There are some other legal theories (nuisance, for example) under which those affected by secondhand smoke have attempted to bring claims against their employers regarding smoking in the workplace. You may consult an attorney about the possibilities for filing a lawsuit against your employer.
If you cannot get your employer to adopt a smoke-free workplace policy, it may be that your only recourse is to seek employment elsewhere. However, you may apply for workers’ compensation benefits or unemployment benefits in this case.
Filing a Workers’ Compensation Claim for Secondhand Smoke
Many workers exposed to secondhand smoke in the workplace have experienced either a new medical condition or the worsening of an existing condition. Many of these workers have filed claims for workers’ compensation and have been successful. Whether you are successful may depend on the state in which you work, but many states in the U.S. have treated these types of cases favorably.
To be awarded workers’ compensation benefits, it is necessary to show that your illness or worsened illness results from your workplace environment. You will also need to prove that your illness is directly related to your work duties. If your illness meets these conditions, it is considered an occupational disease.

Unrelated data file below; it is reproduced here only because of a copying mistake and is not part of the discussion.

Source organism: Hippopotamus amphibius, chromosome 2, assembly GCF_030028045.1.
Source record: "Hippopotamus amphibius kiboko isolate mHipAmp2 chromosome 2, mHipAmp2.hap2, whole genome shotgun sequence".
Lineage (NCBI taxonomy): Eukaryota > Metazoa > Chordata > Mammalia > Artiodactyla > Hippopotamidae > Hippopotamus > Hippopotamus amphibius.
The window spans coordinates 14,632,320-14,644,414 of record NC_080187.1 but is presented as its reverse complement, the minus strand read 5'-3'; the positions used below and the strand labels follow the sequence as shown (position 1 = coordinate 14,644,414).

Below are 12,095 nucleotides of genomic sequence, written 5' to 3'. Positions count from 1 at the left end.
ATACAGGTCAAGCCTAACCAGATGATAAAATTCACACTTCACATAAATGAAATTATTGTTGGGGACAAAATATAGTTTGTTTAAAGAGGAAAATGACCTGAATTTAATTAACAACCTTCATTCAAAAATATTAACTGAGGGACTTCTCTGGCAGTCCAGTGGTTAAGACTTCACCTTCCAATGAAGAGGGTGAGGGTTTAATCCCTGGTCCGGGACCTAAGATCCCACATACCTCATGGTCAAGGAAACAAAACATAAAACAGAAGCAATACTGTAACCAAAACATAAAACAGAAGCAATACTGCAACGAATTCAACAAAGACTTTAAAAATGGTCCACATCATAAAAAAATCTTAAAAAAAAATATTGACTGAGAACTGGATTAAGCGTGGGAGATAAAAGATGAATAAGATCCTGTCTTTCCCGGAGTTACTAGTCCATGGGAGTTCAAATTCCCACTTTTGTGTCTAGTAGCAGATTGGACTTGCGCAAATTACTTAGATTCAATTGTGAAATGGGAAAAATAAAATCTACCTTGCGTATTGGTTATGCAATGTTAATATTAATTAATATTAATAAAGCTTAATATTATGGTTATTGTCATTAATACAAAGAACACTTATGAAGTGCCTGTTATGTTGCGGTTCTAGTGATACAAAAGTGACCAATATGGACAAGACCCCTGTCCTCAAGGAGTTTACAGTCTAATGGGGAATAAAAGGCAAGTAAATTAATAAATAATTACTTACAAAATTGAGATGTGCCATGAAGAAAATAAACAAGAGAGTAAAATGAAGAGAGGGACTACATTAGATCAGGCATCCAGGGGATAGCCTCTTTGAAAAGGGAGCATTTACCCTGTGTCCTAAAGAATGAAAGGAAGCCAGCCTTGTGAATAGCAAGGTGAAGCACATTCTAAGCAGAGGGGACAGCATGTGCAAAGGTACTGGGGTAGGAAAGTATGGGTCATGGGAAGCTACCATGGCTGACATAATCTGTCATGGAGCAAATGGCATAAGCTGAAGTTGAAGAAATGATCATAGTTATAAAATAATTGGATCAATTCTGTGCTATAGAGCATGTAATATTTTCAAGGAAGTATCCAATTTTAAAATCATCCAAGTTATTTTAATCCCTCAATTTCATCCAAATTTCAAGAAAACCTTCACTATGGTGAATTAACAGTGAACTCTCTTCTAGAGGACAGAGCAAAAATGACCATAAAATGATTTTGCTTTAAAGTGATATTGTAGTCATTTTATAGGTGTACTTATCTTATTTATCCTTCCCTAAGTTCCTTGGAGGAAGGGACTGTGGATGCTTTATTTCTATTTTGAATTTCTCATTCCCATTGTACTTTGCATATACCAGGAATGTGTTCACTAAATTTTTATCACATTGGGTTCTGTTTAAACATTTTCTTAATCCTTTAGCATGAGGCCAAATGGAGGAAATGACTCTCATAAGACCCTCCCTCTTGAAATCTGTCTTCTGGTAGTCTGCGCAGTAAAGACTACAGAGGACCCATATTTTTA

Other factors will help in gaining an award of workers’ compensation benefits. A doctor will need to attest to your diagnosis and that your illness, in the doctor’s opinion, resulted from secondhand smoke exposure.
It will also help to show that your workplace is the only place where you are exposed to secondhand smoke. You will need to demonstrate that you have a medically recognized reason for being extra sensitive to secondhand smoke (like asthma, as mentioned above).
Should I Contact an Attorney for Issues with Secondhand Smoke in the Workplace?
Regardless of what course of action you choose, you should consult an worker’s compensation attorney. An experienced attorney will inform you of the relevant laws and advise you of your options for legal remedies. Use LegalMatch today to find the right lawyer in your area. There is no fee to schedule a consultation.